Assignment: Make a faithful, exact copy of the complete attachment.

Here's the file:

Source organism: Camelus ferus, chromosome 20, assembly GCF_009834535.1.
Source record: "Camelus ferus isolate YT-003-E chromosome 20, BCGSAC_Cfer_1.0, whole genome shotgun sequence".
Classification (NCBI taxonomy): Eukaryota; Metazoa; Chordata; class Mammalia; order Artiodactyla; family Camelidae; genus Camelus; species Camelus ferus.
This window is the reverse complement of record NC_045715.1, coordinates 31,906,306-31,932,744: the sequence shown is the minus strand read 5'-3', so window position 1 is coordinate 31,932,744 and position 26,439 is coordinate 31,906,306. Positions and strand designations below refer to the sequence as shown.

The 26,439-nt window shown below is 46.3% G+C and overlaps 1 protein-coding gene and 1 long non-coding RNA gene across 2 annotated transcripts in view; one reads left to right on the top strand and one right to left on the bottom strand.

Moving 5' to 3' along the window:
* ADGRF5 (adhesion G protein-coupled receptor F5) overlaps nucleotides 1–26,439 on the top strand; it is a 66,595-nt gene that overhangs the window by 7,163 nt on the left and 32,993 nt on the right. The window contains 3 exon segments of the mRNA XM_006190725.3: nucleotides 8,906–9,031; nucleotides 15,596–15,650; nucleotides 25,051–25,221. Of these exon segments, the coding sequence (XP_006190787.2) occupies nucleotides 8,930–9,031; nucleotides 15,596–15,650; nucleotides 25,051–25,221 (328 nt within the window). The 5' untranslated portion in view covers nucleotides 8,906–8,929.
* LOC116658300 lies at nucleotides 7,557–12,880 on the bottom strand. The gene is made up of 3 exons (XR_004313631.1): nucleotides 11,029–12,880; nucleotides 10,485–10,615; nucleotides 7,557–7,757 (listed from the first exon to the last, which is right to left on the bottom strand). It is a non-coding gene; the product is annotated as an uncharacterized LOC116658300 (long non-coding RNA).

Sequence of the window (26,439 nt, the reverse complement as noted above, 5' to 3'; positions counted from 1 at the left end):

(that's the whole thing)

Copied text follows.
Source organism: Camelus ferus, chromosome 20, assembly GCF_009834535.1.
Source record: "Camelus ferus isolate YT-003-E chromosome 20, BCGSAC_Cfer_1.0, whole genome shotgun sequence".
Classification (NCBI taxonomy): Eukaryota; Metazoa; Chordata; class Mammalia; order Artiodactyla; family Camelidae; genus Camelus; species Camelus ferus.
This window is the reverse complement of record NC_045715.1, coordinates 31,906,306-31,932,744: the sequence shown is the minus strand read 5'-3', so window position 1 is coordinate 31,932,744 and position 26,439 is coordinate 31,906,306. Positions and strand designations below refer to the sequence as shown.

The 26,439-nt window shown below is 46.3% G+C and overlaps 1 protein-coding gene and 1 long non-coding RNA gene across 2 annotated transcripts in view; one reads left to right on the top strand and one right to left on the bottom strand.

Moving 5' to 3' along the window:
* ADGRF5 (adhesion G protein-coupled receptor F5) overlaps nucleotides 1–26,439 on the top strand; it is a 66,595-nt gene that overhangs the window by 7,163 nt on the left and 32,993 nt on the right. The window contains 3 exon segments of the mRNA XM_006190725.3: nucleotides 8,906–9,031; nucleotides 15,596–15,650; nucleotides 25,051–25,221. Of these exon segments, the coding sequence (XP_006190787.2) occupies nucleotides 8,930–9,031; nucleotides 15,596–15,650; nucleotides 25,051–25,221 (328 nt within the window). The 5' untranslated portion in view covers nucleotides 8,906–8,929.
* LOC116658300 lies at nucleotides 7,557–12,880 on the bottom strand. The gene is made up of 3 exons (XR_004313631.1): nucleotides 11,029–12,880; nucleotides 10,485–10,615; nucleotides 7,557–7,757 (listed from the first exon to the last, which is right to left on the bottom strand). It is a non-coding gene; the product is annotated as an uncharacterized LOC116658300 (long non-coding RNA).

Sequence of the window (26,439 nt, the reverse complement as noted above, 5' to 3'; positions counted from 1 at the left end):